BACKGROUND Despite recent studies, the optimum duration of dual antiplatelet therapy (DAPT) after coronary drug-eluting stent placement remains uncertain. We performed a meta-analysis with several analytical approaches to investigate mortality and other clinical outcomes with different DAPT strategies. METHODS We searched Medline, Embase, Cochrane databases, and proceedings of international meetings on Nov 20, 2014, for randomised controlled trials comparing different DAPT durations after drug-eluting stent implantation. We extracted study design, inclusion and exclusion criteria, sample characteristics, and clinical outcomes. DAPT duration was categorised in each study as shorter versus longer, and as 6 months or shorter versus 1 year versus longer than 1 year. Analyses were done by both frequentist and Bayesian approaches. FINDINGS We identified ten trials published between Dec 16, 2011, and Nov 16, 2014, including 31,666 randomly assigned patients. By frequentist pairwise meta-analysis, shorter DAPT was associated with significantly lower all-cause mortality compared with longer DAPT (HR 0·82, 95% CI 0·69-0·98; p=0·02; number needed to treat [NNT]=325), with no significant heterogeneity apparent across trials. The reduced mortality with shorter compared with longer DAPT was attributable to lower non-cardiac mortality (0·67, 0·51-0·89; p=0·006; NNT=347), with similar cardiac mortality (0·93, 0·73-1·17; p=0.52). Shorter DAPT was also associated with a lower risk of major bleeding, but a higher risk of myocardial infarction and stent thrombosis. We noted similar results in a Bayesian framework with non-informative priors. By network meta-analysis, patients treated with 6-month or shorter DAPT and 1-year DAPT had higher risk of myocardial infarction and stent thrombosis but lower risk of mortality compared with patients treated with DAPT for longer than 1 year. Patients treated with DAPT for 6 months or shorter had similar rates of mortality, myocardial infarction, and stent thrombosis, but lower rates of major bleeding than did patients treated with 1-year DAPT. INTERPRETATION Although treatment with DAPT beyond 1 year after drug-eluting stent implantation reduces myocardial infarction and stent thrombosis, it is associated with increased mortality because of an increased risk of non-cardiovascular mortality not offset by a reduction in cardiac mortality. FUNDING None.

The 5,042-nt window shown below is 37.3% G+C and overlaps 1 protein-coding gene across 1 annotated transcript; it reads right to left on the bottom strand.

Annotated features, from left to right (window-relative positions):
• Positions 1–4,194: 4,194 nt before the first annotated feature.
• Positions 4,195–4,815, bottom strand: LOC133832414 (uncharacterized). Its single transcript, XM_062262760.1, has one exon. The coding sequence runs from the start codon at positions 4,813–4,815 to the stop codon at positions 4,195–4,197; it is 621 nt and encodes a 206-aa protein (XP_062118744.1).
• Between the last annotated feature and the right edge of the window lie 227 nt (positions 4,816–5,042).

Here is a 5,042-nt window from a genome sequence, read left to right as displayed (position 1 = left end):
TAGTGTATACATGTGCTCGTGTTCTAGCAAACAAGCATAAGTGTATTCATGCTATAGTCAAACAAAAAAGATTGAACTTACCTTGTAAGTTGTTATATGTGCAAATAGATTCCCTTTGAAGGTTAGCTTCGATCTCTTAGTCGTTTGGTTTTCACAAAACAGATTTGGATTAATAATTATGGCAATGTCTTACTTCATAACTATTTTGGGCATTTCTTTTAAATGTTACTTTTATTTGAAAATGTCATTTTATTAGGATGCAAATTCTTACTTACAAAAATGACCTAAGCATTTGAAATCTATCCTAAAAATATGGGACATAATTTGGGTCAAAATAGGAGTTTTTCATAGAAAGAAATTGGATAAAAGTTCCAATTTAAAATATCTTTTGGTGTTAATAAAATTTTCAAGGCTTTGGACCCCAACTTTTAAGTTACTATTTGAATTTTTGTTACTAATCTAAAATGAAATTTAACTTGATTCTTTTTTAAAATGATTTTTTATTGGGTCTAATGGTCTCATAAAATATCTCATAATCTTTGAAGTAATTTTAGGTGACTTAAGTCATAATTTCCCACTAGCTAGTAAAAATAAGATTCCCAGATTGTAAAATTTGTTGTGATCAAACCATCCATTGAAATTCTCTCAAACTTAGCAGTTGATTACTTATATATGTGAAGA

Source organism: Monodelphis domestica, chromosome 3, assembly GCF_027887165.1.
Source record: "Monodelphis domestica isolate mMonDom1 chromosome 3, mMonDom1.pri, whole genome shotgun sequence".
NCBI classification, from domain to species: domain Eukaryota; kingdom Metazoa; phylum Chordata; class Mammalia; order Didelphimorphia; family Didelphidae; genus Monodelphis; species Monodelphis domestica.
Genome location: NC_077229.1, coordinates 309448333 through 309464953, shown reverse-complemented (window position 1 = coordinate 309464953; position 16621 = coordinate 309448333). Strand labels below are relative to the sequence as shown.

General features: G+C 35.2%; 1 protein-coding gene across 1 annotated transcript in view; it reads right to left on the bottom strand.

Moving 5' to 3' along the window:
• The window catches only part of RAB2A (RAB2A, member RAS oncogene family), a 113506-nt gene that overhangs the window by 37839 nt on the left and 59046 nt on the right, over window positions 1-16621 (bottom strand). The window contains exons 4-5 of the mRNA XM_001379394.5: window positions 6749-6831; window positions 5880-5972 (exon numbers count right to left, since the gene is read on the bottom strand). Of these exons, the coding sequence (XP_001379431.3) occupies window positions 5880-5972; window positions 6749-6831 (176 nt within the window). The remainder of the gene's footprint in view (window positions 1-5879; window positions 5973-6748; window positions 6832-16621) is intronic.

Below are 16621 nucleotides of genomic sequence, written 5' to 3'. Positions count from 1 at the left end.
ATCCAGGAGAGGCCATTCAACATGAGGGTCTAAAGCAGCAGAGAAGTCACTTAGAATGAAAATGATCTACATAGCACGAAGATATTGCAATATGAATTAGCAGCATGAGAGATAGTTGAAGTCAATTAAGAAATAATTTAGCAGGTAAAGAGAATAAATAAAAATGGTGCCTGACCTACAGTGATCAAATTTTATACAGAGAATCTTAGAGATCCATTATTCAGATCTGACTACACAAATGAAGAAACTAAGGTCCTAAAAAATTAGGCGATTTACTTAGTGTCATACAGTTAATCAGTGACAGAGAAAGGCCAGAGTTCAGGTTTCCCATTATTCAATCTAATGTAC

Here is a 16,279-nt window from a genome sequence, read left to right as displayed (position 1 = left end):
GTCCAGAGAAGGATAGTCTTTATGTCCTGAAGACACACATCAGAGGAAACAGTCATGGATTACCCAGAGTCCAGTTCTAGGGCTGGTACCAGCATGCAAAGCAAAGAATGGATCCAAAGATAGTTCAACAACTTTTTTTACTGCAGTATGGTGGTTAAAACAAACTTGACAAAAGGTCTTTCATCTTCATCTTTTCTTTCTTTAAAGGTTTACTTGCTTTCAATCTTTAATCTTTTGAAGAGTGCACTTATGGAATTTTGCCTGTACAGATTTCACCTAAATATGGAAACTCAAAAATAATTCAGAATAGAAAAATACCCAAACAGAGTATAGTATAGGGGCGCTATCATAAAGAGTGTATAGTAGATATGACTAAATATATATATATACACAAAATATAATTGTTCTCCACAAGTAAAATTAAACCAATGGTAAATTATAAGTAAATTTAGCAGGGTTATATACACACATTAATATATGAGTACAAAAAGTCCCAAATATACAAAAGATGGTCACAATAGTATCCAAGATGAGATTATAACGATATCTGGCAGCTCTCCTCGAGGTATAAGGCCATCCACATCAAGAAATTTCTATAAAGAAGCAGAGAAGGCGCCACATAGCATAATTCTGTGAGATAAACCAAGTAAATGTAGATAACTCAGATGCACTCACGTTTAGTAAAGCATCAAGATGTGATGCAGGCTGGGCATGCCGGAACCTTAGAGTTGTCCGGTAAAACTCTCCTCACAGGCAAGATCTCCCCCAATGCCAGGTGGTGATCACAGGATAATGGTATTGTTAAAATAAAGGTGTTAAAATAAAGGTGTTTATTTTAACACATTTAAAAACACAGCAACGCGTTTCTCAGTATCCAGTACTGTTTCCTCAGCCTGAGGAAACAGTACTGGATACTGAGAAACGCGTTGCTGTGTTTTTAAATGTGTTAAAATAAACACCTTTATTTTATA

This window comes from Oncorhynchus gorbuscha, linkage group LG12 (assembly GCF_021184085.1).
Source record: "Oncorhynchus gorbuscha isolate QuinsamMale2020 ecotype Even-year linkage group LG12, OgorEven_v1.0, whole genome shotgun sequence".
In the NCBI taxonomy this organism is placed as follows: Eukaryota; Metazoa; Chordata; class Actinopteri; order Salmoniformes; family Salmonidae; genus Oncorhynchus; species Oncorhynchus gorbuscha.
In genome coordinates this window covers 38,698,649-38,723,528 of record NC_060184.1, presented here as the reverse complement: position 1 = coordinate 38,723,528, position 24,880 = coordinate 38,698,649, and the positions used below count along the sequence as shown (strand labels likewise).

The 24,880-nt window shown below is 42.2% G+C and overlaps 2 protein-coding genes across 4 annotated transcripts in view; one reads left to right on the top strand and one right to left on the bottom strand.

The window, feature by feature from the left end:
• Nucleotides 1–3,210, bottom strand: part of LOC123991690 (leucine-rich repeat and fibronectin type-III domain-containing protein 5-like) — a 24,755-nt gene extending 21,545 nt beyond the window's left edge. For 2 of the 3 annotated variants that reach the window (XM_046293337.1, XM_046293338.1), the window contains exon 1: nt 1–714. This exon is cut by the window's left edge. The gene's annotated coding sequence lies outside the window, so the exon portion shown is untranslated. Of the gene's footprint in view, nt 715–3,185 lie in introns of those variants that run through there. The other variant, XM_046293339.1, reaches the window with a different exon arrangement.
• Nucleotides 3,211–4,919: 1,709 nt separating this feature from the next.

Circulation | 2005
J. Eduardo Sousa; Marco A. Costa; Alexandre Abizaid; Fausto Feres; A Seixas; Luiz Fernando Tanajura; Luiz Alberto Mattos; Robert Falotico; Judith Jaeger; Jeffrey J. Popma; Patrick W. Serruys; Amanda Sousa